One of the cooler innovations found in the original game was the use of the inventory system. Edward carried everything in his jacket, and in traditional survival-horror fashion you could only carry so many items at once. The problem is that while immersive, the game never paused the action while you were sifting through your available items. This made the creation aspect of the game as well as making more fire bullets nigh impossible in the heat of battle. The aspect of combining items such as tape, flammable liquids and flares to create different items was an ingenious idea, but one that was hindered by the clunky inventory system. The PS3 version remedies this by pausing the action while sifting through your jacket as well as giving you the options to quickly move through the items with the d-pad in conjunction with the analog sticks.

In fact all of the controls have been tuned for more precision and this is most evident in the driving portions of the game. There is a scene early on in the game where you are driving through downtown while the world implodes that some players had serious issues with in the first game. This was due to the shoddy handling of the cars as well as a completely unforgiving checkpoint system. With the PS3 version you now have ample checkpoints as well as some aid from your passengers telling you when and where to go. In addition the entire game is also now more helpful with a newly introduced tip system that helps players progress a bit easier. The original game really left you stranded in several locations, which can be frustrating, but now subtle hints and reminders will give you a clue as you move your way through the game.

One of the most agitating portions of the original was the Central Park segment that required you to burn roots in order to gain Spectral Vision. Not only does the game now inform you of this option very early on (so you could get a head start), but now it also requires less Spectral Vision to progress past this tedious section of the game. For anyone who played the 360 version you can attest to just how frustrating it was burning down these roots so now that you have the option to spread it out and not have as many to burn through this part of the game becomes less annoying.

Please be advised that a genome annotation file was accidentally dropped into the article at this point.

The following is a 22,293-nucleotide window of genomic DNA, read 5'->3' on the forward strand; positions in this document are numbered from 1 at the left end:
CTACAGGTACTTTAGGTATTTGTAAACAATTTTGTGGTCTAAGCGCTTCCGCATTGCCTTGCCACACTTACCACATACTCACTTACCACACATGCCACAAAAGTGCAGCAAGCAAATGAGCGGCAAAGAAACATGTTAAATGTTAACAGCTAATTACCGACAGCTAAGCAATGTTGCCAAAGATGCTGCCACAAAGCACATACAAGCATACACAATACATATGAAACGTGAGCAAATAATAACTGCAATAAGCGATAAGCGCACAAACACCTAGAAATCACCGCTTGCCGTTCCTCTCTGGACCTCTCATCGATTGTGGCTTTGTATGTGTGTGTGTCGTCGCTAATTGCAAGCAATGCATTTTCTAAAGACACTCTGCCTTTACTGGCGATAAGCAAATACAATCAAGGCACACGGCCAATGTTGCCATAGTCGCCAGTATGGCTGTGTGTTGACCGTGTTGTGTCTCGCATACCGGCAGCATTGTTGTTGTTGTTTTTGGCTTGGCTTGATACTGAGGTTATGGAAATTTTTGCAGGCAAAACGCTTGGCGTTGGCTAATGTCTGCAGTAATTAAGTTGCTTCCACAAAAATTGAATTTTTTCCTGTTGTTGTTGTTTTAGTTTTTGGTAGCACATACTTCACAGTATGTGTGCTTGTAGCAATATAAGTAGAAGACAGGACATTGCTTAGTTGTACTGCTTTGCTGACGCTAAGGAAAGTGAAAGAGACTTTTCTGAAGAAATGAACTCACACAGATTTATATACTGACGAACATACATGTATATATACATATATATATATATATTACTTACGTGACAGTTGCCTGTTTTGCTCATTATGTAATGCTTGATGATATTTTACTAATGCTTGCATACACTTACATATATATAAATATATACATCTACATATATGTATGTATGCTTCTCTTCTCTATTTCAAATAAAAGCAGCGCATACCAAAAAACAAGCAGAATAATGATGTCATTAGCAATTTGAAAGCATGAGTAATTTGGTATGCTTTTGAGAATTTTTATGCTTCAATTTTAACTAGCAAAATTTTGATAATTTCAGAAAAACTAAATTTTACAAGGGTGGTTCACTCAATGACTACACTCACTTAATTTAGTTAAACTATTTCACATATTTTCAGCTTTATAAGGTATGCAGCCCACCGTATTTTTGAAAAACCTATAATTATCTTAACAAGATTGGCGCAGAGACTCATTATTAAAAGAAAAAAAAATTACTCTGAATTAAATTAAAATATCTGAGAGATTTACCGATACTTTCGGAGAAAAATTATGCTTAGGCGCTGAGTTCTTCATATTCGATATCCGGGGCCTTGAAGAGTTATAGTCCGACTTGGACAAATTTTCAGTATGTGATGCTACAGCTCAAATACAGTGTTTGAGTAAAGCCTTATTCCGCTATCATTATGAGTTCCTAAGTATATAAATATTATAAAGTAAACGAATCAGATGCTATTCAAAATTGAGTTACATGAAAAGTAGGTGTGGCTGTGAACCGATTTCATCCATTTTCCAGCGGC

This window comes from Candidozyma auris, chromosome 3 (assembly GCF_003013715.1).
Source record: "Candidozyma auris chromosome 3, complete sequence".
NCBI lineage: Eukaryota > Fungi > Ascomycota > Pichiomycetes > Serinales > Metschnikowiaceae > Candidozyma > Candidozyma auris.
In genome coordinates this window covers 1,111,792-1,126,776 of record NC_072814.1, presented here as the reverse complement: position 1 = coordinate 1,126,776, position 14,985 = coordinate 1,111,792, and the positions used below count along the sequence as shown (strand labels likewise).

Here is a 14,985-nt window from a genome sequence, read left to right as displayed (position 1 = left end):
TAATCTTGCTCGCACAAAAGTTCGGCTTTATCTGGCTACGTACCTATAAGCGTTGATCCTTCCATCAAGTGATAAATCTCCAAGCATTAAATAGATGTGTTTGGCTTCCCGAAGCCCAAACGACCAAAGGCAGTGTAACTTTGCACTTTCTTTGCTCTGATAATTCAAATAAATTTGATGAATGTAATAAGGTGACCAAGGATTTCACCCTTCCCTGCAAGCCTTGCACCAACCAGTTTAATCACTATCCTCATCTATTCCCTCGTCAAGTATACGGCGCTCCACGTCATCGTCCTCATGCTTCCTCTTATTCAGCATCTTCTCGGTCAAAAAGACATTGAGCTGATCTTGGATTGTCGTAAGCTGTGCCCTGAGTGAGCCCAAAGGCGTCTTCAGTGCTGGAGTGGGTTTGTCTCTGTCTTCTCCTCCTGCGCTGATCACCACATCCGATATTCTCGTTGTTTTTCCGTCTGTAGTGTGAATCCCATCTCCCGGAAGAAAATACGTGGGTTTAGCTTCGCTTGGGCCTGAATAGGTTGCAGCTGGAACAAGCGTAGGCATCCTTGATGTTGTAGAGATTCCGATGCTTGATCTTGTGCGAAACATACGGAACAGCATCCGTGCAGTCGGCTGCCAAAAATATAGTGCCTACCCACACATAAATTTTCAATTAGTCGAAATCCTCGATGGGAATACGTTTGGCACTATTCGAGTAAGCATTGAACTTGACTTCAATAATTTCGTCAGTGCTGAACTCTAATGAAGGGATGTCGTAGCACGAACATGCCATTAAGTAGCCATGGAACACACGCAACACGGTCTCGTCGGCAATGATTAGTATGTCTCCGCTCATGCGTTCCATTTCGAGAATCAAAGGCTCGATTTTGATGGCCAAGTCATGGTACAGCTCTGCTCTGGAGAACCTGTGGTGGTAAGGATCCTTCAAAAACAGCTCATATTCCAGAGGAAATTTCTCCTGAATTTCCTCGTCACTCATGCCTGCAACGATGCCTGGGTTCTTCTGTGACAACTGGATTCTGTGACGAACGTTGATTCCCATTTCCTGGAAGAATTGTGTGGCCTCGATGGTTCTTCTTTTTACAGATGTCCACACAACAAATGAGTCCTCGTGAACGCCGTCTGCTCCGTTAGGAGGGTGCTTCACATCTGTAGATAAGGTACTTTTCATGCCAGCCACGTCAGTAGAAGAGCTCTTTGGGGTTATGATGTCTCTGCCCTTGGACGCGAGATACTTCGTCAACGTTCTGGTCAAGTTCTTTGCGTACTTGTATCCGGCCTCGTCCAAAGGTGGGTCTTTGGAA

Visually the game has also received some minor touches that really accent the PS3’s capabilities. There is some new texture work here and the loading times are a bit quicker, more than likely due to the install. Character models also seem to have received some attention as they are now a bit more realistic and the environments are overall more lush thanks to the added touches. The most impressive item though is the fire, which looks and spreads even more realistically than it did in the previous outings. The voice work is passable, albeit annoying at times, but the soundtrack is absolutely stellar and really draws you into the atmosphere of the game. Overall presentation was never Alone in the Dark’s weak spot and this version is no different.

Alone in the Dark: Inferno is much closer to the developer’s original interpretation than the original game allowed. Everything that was a hindrance about the original has been tweaked and almost every annoying aspect burned away. If you have yet to experience this incredibly engaging game there has never been a better time than now. This is easily the definitive version and with all of the fixes this is one experience every gamer should definitely try. There is a rumor that the 360 version will be patched but I wouldn’t hold my breath. If you own a PS3 and have not been scared off by early reviews of the original you owe it to yourself to check out this incredibly innovative take on the genre.

Ken McKown
Ken is the Editor-in-Chief of this hole in the wall and he loves to troll for the fun of it. He also enjoys long walks through Arkham Asylum and the cool air of Shadow Moses Island. His turn-ons include Mortal Kombat, Metal Gear Solid and StarCraft.